This is a brief account of an ascent of the Matterhorn via the Italian Lion Ridge, followed by the descent of the Hornli Ridge into Switzerland. Our climb was made even more special because it coincided with the 150th anniversary of the first ascent of the Matterhorn.
I have read a lot about this famous first ascent and the conclusion I have come to is that the climbers were, in hindsight, ill-advisedly cobbled together at the last minute by Edward Whymper. Whymper was undoubtedly a very brilliant mountaineer, yet possibly a driven over-achiever and the desire to be first on the summit of the Matterhorn may have clouded his judgement. The team consisted of a couple of inexperienced aristocrats plus Swiss and French mountain guides; critically, none could speak each other’s languages! It is well documented that half the team did not make it back.
For Charles Sherwood and I, attempting a traverse like this out of the normal season (it was a snowy September) has its advantages and disadvantages. The clear advantage is that the mountain is not mobbed by loads of other climbers. Nor is it so warm (therefore less risk of rock fall), and often the weather is more stable. The disadvantage was that the route had a lot of late season snow on it. We didn't know if this would make the route more difficult or impossible. In addition, the mountaineering infrastructure (cable cars, mountain huts etc) begins to close down.
I say begins, but in fact it had already closed down in Italy, thus leaving us nowhere to stay and a massive approach walk to get into position. We started by taking the lift formerly known as the Klein Matterhorn, but now bizarrely renamed the “Alpine Glacier Mountain Paradise”, to its summit and then walking down the summer ski piste until we arrived at the very comfortable Theodul Refugio where we spent the night. Next morning we left at about 7.00am and walked down the pistes towards Cervina. A more inauspicious start to our trip is hard to imagine. We were now below the summer skiing, and Cervina without snow is not a pretty sight. We arrived at the lowest cable car in Cervina, Plan Maison, turned right and started the 1,345m ascent to the Carrel bivouac hut, stopping en route by the frustratingly closed Abruzzi Refugio to fill our water bottles. The Carrel doesn't have a reliable water supply.
I cannot get my head around the fact that this is only a bivouac hut by the fact there is no guardian. It is easily busy enough to warrant one. Despite it being low season, it was packed and because there was no guardian to police the place, a sort of chaos ensued. It doesn't bear thinking about what it must be like in high season.
The hut dormitory was a double bench on either side of the door which stretched the length of the room, with a jumble of manky blankets which were necessary because it was cold. We carried our own stove, which was just as well because there was considerable competition for the dodgy hut gas burner.
Soon after dinner, our morale was dented by the return of party of three who had spent 15 hours failing to get anywhere near the top. Still at least they returned...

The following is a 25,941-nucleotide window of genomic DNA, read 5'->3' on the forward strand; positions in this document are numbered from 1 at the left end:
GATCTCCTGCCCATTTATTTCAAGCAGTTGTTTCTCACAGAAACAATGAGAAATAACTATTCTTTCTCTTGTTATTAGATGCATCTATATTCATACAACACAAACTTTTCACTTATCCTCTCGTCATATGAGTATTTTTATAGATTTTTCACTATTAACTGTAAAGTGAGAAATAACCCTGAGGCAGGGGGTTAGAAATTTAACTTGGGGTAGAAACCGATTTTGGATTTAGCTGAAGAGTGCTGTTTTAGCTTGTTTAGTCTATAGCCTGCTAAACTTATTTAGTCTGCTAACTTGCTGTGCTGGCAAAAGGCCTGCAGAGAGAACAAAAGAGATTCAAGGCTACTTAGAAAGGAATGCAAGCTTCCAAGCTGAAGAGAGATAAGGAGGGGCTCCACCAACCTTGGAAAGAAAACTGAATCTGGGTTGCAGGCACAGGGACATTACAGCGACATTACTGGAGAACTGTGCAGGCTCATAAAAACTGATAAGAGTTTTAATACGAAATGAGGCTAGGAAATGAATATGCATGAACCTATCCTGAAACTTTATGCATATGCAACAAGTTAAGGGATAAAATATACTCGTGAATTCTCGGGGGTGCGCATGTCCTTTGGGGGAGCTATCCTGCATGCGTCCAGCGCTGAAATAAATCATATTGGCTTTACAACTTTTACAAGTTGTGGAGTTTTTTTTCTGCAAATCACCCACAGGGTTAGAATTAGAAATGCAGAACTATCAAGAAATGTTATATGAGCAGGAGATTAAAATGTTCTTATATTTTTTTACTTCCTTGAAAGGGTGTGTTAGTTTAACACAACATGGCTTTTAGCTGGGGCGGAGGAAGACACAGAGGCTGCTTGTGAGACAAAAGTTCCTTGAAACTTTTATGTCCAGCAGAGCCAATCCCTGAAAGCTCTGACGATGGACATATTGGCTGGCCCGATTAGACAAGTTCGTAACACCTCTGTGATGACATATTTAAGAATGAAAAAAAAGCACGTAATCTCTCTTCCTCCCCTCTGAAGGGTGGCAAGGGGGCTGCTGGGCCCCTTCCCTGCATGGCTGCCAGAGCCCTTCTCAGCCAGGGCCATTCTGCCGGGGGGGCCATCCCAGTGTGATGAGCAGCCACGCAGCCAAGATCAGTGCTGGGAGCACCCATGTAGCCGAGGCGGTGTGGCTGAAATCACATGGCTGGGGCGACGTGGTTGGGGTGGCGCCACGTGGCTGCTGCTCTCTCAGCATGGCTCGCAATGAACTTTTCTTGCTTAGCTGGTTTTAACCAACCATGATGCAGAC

Breakfast didn't come around fast enough and we were off at 5am. Immediately we were in a queue behind two parties. The first were so scared of the overhanging combination of rope and chain that they freaked out, and were passed by Charles and I and another Guide and his client. Fortunately I decided to tuck in behind this Guide and it was therefore he who took the rock on the helmet and not me. Despite feeling dizzy he promised me he would be okay and so we forged ahead and immediately found ourselves in the dark and alone.
The route is consistently steep, intimidating and strenuous; far more difficult than the Hornli ridge. Dawn broke as we ascended to the distinctive horizontal section of the ridge before the final steep tower. Progress along the flat bit was slower than anticipated because it is in fact full of notches that have to be negotiated by firstly climbing down into them and then back up again, while not actually making much useful progress. It was at one of these notches that we met a soloing American climber. Although he caught us up, he was reluctant to pass and wanted to become my second client of the day. I rather view gaining another client halfway up a route, rather like a ship taking on salvage: Potentially a nightmare situation. My solution was to avoid the discussion by dithering around, fiddling in my rucksack and generally not moving till he got bored and decided he would be better off on his own.
More fixed ropes which you have to climb hand over hand (which is hard at over 4,400 metres) then an overhanging rope ladder, then finally the summit slopes.
We arrived on the Italian summit at 10.30am. The position was jaw dropping; an incredible place to be. We then traversed to the Swiss summit. As always with the Matterhorn, you need to save two thirds of your energy and concentration for the descent. The real business starts now.
The descent of the Hornli ridge was as we anticipated - snowy. However, the snow was néve and it actually made it easier than when it is just rock. It also made route finding easier because all we needed to do was follow the footsteps in the snow. Normally as a guide you are constantly saying go left, go right to your client who is roped in front of you on the descent. We passed many weary parties, some who were still on their way up. Eventually we arrived at the Hornli hut, the traditional starting point for climbing the Matterhorn from the Swiss side. Although we were tired we elected to continue on down to the Schwarzsee Hotel where we knew the accommodation and refreshments were at a different level to the Hornli Hut. An hour and a bit later we finally stopped and celebrated with a couple of big beers each: one for the thirst, and one for the pleasure!